#7 - JRL 7259
July 22, 2003
Welfare on Eve of Elections
By Boris Kagarlitsky
Russia likes to think of itself as a socially responsible state. No one knows exactly what this means, but most everyone agrees that it's a good thing. All of our political parties portray themselves as champions of public services, with the possible exception of the Union of Right Forces.
In practice, the socially responsible state in Russia amounts to what has survived of the Soviet system. Privatization in the 1990s never got as far as health care, education, public transport and housing. As a result, these services remain largely the responsibility of the state, though private enterprise has made inroads as well.
The reform program proposed by Economic Development and Trade Minister German Gref shortly after President Vladimir Putin took office threatened to put an end to such holdovers of the Soviet past. For two years the government frightened us with the prospect of housing reform, explaining that we were living beyond our means. The state was subsidizing the upkeep of our apartments, we were told, and that was unacceptable. Those subsidies come from our taxes, of course, and the overwhelming majority of Russians believe that the state should subsidize housing. But in terms of free market ideology, apparently, we have all got it wrong. And who's to argue with ideology?
Housing reform was a resounding failure. In Voronezh, where the local government introduced a new system of housing payments, reform led to widespread unrest and no less widespread nonpayment. Upon closer inspection, it emerged that the new system would either leave one-third of the population without a roof over their heads or that the various forms of compensation doled out to low-income residents would more than cancel out any savings achieved by abolishing blanket housing subsidies in the first place.
Attempts to introduce per-minute billing for telephone calls also went nowhere, although the prospect of payment based on the length of calls gave pensioners and Internet users no rest for several years. In the end, the issue got buried in the State Duma. New legislation offering consumers a range of payment options guarantees that nothing will change, because no one in their right mind will voluntarily pay more.
The bureaucrats' next big idea was privatization of public transport. They didn't seem bothered by the fact that most public transport networks belong to city governments that have no intention of handing them over to private operators. The smart money says that privatization of trolleybuses will share the fate of housing reform.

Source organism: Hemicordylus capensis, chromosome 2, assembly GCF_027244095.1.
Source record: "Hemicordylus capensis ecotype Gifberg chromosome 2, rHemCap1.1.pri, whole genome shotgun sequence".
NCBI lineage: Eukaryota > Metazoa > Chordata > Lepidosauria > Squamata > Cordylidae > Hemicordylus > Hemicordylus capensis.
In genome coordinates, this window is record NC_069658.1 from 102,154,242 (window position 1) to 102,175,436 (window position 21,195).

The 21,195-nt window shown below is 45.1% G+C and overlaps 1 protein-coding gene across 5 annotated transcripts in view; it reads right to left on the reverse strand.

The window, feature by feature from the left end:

On the whole, the socially responsible state has held together. Even the authors of Gref's reform program have fallen silent about the need for change. But that's not the end of the story. While reform efforts are at a standstill, the cost of living is not. This summer, everything from telephone charges to electricity is becoming steadily -- if not dramatically -- more expensive. Rate hikes are under consideration. The cost of education is also on the rise. Take, for example, Moscow Linguistic University's notorious decision to charge students on full financial aid for foreign language instruction. Nor were fee-paying students let off the hook; they would have been charged twice. After protests by students and faculty, the university administration shelved the proposal.
By fall, consumers will discover that their cost of living has significantly increased. Where should we point the finger? Parliamentary elections are right around the corner, and come fall the campaign will be in full swing. Yet there's no reason to assume that the rising cost of living will become a major campaign issue. Voters know full well that on this issue, the Duma is neither here nor there. That will change when we get around to the presidential election next year.
In 2000, it was no liability for Putin that he had people like Gref in his entourage. Few really knew what Putin was about, and they certainly weren't thinking about Gref or his reform program. Now all that has changed. The president will have to prove his commitment to the basic principles of the welfare state. For powerless Duma deputies, words will suffice. But Putin will have to back up his words with deeds.
If the rising cost of living is the only appreciable result of Putin's social policy when election day rolls around, he will have a much harder time than expected winning re-election. But then again, by hook or by crook the Kremlin will ensure Putin's re-election.
Boris Kagarlitsky is director of the Institute of Globalization Studies.